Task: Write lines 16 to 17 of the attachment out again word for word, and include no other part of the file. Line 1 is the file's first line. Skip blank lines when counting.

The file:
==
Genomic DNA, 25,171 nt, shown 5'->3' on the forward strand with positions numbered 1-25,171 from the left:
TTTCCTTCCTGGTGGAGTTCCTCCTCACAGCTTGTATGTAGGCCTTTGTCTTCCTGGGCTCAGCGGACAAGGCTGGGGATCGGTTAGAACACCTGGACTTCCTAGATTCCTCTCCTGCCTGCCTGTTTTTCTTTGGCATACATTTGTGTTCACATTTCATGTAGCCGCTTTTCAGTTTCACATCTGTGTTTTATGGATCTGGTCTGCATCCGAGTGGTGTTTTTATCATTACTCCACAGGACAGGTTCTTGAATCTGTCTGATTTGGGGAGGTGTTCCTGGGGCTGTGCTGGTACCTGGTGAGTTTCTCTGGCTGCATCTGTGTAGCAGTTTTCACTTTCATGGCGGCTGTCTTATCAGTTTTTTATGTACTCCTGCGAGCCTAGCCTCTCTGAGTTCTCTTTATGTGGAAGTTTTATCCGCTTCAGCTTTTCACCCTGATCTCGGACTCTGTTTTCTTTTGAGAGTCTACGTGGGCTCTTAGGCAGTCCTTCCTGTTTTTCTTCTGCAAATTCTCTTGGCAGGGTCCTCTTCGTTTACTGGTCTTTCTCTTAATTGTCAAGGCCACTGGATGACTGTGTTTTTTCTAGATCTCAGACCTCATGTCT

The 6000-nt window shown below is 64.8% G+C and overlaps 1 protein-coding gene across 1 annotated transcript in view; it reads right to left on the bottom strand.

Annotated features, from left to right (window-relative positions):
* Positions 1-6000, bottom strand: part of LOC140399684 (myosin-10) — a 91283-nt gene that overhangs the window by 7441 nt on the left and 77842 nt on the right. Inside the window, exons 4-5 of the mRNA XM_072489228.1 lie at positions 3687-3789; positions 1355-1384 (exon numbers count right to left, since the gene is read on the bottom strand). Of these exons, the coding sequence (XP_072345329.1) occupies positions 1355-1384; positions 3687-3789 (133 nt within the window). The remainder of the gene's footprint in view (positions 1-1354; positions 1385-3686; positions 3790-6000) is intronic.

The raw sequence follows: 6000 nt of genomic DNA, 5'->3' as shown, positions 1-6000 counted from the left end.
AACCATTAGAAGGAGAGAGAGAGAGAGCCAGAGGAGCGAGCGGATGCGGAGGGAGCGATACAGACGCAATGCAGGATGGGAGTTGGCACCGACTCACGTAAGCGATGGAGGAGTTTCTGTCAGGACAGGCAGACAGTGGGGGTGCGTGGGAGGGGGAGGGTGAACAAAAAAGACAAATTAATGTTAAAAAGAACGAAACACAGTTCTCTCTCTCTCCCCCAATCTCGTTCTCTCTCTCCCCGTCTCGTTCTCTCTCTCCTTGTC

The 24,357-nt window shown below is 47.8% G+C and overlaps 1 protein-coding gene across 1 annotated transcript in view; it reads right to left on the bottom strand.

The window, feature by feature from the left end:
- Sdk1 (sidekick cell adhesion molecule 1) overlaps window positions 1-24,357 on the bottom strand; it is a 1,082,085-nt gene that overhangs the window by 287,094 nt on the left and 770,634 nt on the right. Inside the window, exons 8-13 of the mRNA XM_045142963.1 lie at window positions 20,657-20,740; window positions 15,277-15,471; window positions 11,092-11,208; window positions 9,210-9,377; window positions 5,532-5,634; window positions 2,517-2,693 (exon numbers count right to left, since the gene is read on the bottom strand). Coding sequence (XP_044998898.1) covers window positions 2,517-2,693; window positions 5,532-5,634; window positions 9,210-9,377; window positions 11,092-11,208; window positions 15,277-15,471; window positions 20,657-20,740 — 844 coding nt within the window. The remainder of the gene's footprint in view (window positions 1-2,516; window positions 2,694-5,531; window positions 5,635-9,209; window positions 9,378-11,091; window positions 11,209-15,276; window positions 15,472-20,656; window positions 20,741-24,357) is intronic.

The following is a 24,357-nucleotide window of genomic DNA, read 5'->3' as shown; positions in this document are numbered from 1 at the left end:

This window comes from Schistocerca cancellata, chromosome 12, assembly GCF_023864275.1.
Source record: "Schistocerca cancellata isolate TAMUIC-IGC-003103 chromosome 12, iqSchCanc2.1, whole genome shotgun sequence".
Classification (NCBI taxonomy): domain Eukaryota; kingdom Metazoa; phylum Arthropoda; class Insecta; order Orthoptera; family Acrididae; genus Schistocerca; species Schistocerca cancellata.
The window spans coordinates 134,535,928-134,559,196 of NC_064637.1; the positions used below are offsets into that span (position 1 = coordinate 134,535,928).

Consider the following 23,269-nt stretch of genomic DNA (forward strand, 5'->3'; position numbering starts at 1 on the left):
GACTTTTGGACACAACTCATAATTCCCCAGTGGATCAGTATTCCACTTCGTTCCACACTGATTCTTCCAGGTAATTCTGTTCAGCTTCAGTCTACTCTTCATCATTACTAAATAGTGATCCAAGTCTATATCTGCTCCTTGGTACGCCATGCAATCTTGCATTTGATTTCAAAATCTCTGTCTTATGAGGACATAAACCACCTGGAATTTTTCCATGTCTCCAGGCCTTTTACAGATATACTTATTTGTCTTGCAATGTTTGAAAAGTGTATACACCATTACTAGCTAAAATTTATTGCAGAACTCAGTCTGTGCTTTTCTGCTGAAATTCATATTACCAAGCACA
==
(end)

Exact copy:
Consider the following 23,269-nt stretch of genomic DNA (forward strand, 5'->3'; position numbering starts at 1 on the left):
GACTTTTGGACACAACTCATAATTCCCCAGTGGATCAGTATTCCACTTCGTTCCACACTGATTCTTCCAGGTAATTCTGTTCAGCTTCAGTCTACTCTTCATCATTACTAAATAGTGATCCAAGTCTATATCTGCTCCTTGGTACGCCATGCAATCTTGCATTTGATTTCAAAATCTCTGTCTTATGAGGACATAAACCACCTGGAATTTTTCCATGTCTCCAGGCCTTTTACAGATATACTTATTTGTCTTGCAATGTTTGAAAAGTGTATACACCATTACTAGCTAAAATTTATTGCAGAACTCAGTCTGTGCTTTTCTGCTGAAATTCATATTACCAAGCACA